Calgary’s very own spoken word impresario Sheri-D Wilson has added another chapter to her book of life. Wait for it—yes, she’s a marriage commissioner.
After all, a marriage truly is a day unlike any other for the two people getting married. It’s a combination of romantic mythology at the same time it’s a legal transaction—a verbal gumbo if ever there was one.
Who better to serve as the word chef than Sheri-D Wilson?
Stir Wilson into your marriage ceremony—someone who has performed everywhere from London to New York to France, Mexico, Belgium, South Africa, and Canada—and chances are good your wedding ceremony could veer off into undiscovered oral territory.
Or not, it turns out.
“Every couple is different,” Wilson says. “Some people want it by the book, to the book, each word perfect. They don’t want anything to change—in the ceremonies I write for them. They’ve even said, ‘we know you’re a poet, but no poetry.’ I’ll go with that, as the ceremony reflects the couple—and every relationship is unique.” says Wilson—who finds the silver lining.
That’s a microcosm of how Wilson processes life, whether in her long-time role as artist and prolific author of nine award-winning books, two CDs and four VideoPoems; or in her well-known role as mentor and educator. Sheri-D has always been dedicated to stirring the creative pot on many levels. Philosophically she believes “it’s not what you take, but what you give back.” That mind-set is that established the requirement for any poet to win the award given in her name by The League of Canadian Poets—The Sheri-D Wilson Golden Beret Award.
In 2003 she started and produced the popular Calgary Spoken Word Festival, which ran for 11 years and became the largest spoken word festival in North America. She was the founder and director of the Spoken Word Program at The Banff Centre (2005 – 2012).
Currently, she is an MFA advisor to the U of S and she has coached the Calgary Slam team (for National Competition) for nine years. These are just some of the accomplishments that led her to win the 2015 City of Calgary Arts Award! She says her imperative to pass on the ‘word,’ comes from the deep respect she has for her own teachers. Wilson studied with the likes of Allen Ginsburg, Michael McClure, Anne Waldman, Diane di Prima, Micki Maunsell, and others.
Recently when Sheri-D broke her knee, instead of feeling bummed out, she managed to transform being semi-confined into a creative opportunity.
“You could go squirrelly,” she says, “being that immobile. So I had my computer moved upstairs, and I immediately started to write like crazy. It was great. No distractions—it turned into a writing retreat. And I caught up on a lot of my reading.”
The life lesson that perpetually active Wilson learned from being forced to lie back and be (physically) inactive for a while, was that those same limits that a busted knee impose upon you can also unleash a wild mind to new flights of fancy.
“Something from the outside comes into your life,” she says, “and changes it. Something intervenes. Something from the outside comes in and goes, ‘okay, you are not allowed to move right now.’ And then something comes out of it and you go wow, that’s very, very interesting. Like, I wrote a new book of poetry, and yesterday I found out U of C Press is going to publish it. And I suppose, out of this silence came music, because I also recorded a CD. It was funny, I was in a full leg cast and I guess you could say I spoke into my crutch! Both will be released in 2017.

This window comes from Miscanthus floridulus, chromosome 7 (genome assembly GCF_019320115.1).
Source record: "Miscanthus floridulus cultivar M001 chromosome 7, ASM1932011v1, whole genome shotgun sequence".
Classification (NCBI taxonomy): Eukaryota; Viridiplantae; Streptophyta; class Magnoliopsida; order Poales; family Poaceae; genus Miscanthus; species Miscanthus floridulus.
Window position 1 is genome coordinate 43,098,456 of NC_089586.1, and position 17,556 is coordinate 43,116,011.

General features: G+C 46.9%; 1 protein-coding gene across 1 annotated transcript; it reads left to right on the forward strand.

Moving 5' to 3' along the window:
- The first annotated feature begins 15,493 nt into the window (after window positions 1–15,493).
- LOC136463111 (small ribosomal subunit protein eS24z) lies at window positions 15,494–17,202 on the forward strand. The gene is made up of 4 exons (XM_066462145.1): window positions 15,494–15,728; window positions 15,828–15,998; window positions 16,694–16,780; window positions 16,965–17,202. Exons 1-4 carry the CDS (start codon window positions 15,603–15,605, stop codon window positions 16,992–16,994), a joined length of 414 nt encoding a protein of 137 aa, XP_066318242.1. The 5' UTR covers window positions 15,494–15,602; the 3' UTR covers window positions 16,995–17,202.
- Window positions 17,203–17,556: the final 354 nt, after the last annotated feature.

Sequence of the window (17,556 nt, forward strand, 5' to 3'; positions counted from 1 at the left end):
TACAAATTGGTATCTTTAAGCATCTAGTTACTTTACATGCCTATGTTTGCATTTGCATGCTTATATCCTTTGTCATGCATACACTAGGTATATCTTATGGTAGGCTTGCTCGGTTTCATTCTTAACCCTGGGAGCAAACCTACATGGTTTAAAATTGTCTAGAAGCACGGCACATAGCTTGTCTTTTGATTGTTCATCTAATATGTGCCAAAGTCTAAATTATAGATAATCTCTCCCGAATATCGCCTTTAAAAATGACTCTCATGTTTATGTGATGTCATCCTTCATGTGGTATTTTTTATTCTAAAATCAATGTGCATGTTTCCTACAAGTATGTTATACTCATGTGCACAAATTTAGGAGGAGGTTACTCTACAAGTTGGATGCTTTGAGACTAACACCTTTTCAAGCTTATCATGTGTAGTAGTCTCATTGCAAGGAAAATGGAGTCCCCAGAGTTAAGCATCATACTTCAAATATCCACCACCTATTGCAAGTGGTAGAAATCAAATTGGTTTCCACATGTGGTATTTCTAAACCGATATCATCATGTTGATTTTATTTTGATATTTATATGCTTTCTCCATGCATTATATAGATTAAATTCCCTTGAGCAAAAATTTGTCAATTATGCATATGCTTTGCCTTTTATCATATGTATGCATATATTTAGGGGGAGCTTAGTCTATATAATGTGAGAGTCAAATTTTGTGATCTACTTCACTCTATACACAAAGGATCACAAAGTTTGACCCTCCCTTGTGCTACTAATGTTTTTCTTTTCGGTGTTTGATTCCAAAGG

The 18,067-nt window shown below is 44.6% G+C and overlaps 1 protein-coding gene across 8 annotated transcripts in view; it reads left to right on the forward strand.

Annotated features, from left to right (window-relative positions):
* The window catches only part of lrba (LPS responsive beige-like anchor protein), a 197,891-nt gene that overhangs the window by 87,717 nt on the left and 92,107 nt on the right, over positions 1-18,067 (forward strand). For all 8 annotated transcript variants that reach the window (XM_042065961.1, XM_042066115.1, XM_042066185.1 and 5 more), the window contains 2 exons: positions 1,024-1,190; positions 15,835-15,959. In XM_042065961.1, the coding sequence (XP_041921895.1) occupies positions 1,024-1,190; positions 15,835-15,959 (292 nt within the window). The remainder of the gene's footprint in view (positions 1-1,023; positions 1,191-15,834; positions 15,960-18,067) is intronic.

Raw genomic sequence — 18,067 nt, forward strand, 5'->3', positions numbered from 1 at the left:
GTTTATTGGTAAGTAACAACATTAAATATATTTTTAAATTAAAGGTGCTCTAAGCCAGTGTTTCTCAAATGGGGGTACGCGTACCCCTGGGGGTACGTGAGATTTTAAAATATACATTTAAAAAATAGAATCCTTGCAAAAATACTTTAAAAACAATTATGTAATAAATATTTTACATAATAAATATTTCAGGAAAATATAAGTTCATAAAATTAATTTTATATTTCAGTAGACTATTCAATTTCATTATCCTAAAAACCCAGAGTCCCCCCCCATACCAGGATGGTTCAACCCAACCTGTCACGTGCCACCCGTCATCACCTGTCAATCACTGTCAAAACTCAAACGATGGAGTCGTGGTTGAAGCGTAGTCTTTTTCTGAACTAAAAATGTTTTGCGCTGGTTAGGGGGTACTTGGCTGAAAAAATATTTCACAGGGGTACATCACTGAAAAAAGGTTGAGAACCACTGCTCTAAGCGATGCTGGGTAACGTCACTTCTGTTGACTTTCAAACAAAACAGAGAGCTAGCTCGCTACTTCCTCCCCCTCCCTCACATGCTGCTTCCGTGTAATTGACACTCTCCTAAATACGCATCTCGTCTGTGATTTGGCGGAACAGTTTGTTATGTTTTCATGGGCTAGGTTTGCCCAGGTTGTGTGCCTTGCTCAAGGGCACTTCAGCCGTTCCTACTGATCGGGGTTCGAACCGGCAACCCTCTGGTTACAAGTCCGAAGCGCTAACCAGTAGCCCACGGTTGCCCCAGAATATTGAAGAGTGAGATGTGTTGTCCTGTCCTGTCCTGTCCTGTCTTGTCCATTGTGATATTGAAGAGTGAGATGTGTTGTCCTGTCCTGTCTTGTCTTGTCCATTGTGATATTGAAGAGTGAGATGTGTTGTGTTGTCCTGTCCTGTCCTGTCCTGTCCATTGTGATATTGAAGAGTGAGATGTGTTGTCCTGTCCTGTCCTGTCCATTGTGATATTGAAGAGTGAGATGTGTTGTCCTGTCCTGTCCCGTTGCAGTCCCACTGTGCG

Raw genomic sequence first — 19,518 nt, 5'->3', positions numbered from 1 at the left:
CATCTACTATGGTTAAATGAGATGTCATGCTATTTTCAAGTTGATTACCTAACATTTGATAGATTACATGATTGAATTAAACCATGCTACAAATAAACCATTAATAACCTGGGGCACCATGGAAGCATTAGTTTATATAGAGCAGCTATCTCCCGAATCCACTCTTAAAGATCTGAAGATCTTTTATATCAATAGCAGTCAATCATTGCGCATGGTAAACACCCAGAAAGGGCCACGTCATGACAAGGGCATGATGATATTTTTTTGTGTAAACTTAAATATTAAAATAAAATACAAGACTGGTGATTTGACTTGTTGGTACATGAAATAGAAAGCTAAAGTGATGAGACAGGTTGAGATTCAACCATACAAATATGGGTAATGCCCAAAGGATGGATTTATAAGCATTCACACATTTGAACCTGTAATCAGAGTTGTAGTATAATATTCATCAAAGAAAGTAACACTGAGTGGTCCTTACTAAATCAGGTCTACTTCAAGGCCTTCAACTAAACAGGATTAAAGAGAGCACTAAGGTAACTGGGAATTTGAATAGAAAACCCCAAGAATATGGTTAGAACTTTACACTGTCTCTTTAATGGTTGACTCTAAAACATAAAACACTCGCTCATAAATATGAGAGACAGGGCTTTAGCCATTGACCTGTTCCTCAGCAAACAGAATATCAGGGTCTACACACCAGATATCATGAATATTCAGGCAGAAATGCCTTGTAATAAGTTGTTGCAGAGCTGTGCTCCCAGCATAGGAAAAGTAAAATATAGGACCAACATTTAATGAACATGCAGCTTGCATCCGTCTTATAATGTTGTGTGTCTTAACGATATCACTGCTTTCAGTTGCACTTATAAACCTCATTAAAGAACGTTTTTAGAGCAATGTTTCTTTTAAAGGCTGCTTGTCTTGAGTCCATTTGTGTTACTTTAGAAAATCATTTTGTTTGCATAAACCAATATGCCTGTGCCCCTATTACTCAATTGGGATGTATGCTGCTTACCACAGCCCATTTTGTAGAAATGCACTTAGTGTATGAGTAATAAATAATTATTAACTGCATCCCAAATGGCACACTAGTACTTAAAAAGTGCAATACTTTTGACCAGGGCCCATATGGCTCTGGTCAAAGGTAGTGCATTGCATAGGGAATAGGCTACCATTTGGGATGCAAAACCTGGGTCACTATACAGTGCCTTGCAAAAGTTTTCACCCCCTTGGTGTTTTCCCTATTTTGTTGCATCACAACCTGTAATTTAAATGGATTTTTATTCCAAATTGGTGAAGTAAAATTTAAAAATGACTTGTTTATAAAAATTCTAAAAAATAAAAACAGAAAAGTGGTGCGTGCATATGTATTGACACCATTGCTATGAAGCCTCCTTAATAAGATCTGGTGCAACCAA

“This isn’t physical movement,” she says. “It’s soul movement.”
Wilson, a long-time practising Buddhist believes her physical limitations helped spur a new level in her creative life.
Why live creatively?
Maybe because it’s precisely that creative ability to take the lemons life throws at you and turn them into lemon meringue which Wilson has mastered, that needs to extend beyond the arts community.
At a time when there seems to be a massive disconnect between voters and the individuals running for elected office all around the world, Wilson sees creativity as the key to bridging the gap—and happily, for Calgary, believes that our city actually possesses a few politicians who also manage to live creative lives.
“Our mayor does,” she says. “And also a number city councillors. We’re fortunate [in Calgary] to have strong leadership.”
“Calgary has a lot of amazing artists,” she says. “A lot! I don’t know that we believe there are a lot of really interesting thinkers, philosophers, poets, and other artists who live in Calgary. And… as things change, they’re evolving… Calgary is a very beautiful city, set in a very beautiful place, which is why I choose to live here. I love the landscape. We have the foothills, the mountains, the badlands, the prairies and the sky.”
About The Storytelling Project
On November 16, 2015, Calgary Arts Development hosted a working session with approximately 30 creative Calgarians from various walks of life. Many of the small working groups voiced the need to gather and share more stories of people living creative lives.
That need has turned into The Storytelling Project.
The Storytelling Project raises awareness about Calgarians who, by living creative lives, are making Calgary a better city, effecting positive change and enriching others’ lives.
Have a story to share? Email us at firstname.lastname@example.org.